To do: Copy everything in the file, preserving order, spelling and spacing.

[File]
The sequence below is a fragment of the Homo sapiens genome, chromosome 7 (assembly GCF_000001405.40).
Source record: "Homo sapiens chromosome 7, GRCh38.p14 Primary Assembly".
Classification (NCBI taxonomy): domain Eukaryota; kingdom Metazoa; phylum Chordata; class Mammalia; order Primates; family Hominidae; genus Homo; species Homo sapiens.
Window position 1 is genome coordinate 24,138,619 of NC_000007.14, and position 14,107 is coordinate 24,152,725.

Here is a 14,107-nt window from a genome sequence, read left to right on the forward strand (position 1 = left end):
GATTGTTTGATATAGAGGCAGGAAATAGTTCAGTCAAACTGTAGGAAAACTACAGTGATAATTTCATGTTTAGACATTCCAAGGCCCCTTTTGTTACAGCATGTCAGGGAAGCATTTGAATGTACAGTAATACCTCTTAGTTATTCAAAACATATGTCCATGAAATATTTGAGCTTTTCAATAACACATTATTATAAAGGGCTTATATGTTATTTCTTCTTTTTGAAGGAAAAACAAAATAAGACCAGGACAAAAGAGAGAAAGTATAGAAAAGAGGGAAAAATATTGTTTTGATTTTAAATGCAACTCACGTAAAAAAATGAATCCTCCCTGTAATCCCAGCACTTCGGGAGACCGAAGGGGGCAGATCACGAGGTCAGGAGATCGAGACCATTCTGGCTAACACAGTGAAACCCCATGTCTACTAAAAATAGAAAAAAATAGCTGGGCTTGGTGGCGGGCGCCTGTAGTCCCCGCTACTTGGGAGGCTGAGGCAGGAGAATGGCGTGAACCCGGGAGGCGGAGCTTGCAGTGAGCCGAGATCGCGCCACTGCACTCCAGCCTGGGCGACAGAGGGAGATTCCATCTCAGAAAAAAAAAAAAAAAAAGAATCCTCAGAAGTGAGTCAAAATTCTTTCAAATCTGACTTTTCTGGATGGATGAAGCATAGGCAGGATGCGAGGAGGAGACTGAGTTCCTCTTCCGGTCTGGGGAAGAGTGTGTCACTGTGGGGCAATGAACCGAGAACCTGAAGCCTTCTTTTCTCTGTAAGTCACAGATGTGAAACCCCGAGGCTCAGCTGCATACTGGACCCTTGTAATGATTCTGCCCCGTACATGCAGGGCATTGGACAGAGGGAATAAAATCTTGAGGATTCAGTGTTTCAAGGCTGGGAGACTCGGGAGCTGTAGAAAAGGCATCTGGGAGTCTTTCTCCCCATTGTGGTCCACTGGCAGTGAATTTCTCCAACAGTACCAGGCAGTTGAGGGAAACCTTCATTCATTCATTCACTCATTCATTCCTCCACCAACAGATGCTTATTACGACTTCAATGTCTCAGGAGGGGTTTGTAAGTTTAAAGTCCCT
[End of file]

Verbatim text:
The sequence below is a fragment of the Homo sapiens genome, chromosome 7 (assembly GCF_000001405.40).
Source record: "Homo sapiens chromosome 7, GRCh38.p14 Primary Assembly".
Classification (NCBI taxonomy): domain Eukaryota; kingdom Metazoa; phylum Chordata; class Mammalia; order Primates; family Hominidae; genus Homo; species Homo sapiens.
Window position 1 is genome coordinate 24,138,619 of NC_000007.14, and position 14,107 is coordinate 24,152,725.

Here is a 14,107-nt window from a genome sequence, read left to right on the forward strand (position 1 = left end):
GATTGTTTGATATAGAGGCAGGAAATAGTTCAGTCAAACTGTAGGAAAACTACAGTGATAATTTCATGTTTAGACATTCCAAGGCCCCTTTTGTTACAGCATGTCAGGGAAGCATTTGAATGTACAGTAATACCTCTTAGTTATTCAAAACATATGTCCATGAAATATTTGAGCTTTTCAATAACACATTATTATAAAGGGCTTATATGTTATTTCTTCTTTTTGAAGGAAAAACAAAATAAGACCAGGACAAAAGAGAGAAAGTATAGAAAAGAGGGAAAAATATTGTTTTGATTTTAAATGCAACTCACGTAAAAAAATGAATCCTCCCTGTAATCCCAGCACTTCGGGAGACCGAAGGGGGCAGATCACGAGGTCAGGAGATCGAGACCATTCTGGCTAACACAGTGAAACCCCATGTCTACTAAAAATAGAAAAAAATAGCTGGGCTTGGTGGCGGGCGCCTGTAGTCCCCGCTACTTGGGAGGCTGAGGCAGGAGAATGGCGTGAACCCGGGAGGCGGAGCTTGCAGTGAGCCGAGATCGCGCCACTGCACTCCAGCCTGGGCGACAGAGGGAGATTCCATCTCAGAAAAAAAAAAAAAAAAAGAATCCTCAGAAGTGAGTCAAAATTCTTTCAAATCTGACTTTTCTGGATGGATGAAGCATAGGCAGGATGCGAGGAGGAGACTGAGTTCCTCTTCCGGTCTGGGGAAGAGTGTGTCACTGTGGGGCAATGAACCGAGAACCTGAAGCCTTCTTTTCTCTGTAAGTCACAGATGTGAAACCCCGAGGCTCAGCTGCATACTGGACCCTTGTAATGATTCTGCCCCGTACATGCAGGGCATTGGACAGAGGGAATAAAATCTTGAGGATTCAGTGTTTCAAGGCTGGGAGACTCGGGAGCTGTAGAAAAGGCATCTGGGAGTCTTTCTCCCCATTGTGGTCCACTGGCAGTGAATTTCTCCAACAGTACCAGGCAGTTGAGGGAAACCTTCATTCATTCATTCACTCATTCATTCCTCCACCAACAGATGCTTATTACGACTTCAATGTCTCAGGAGGGGTTTGTAAGTTTAAAGTCCCT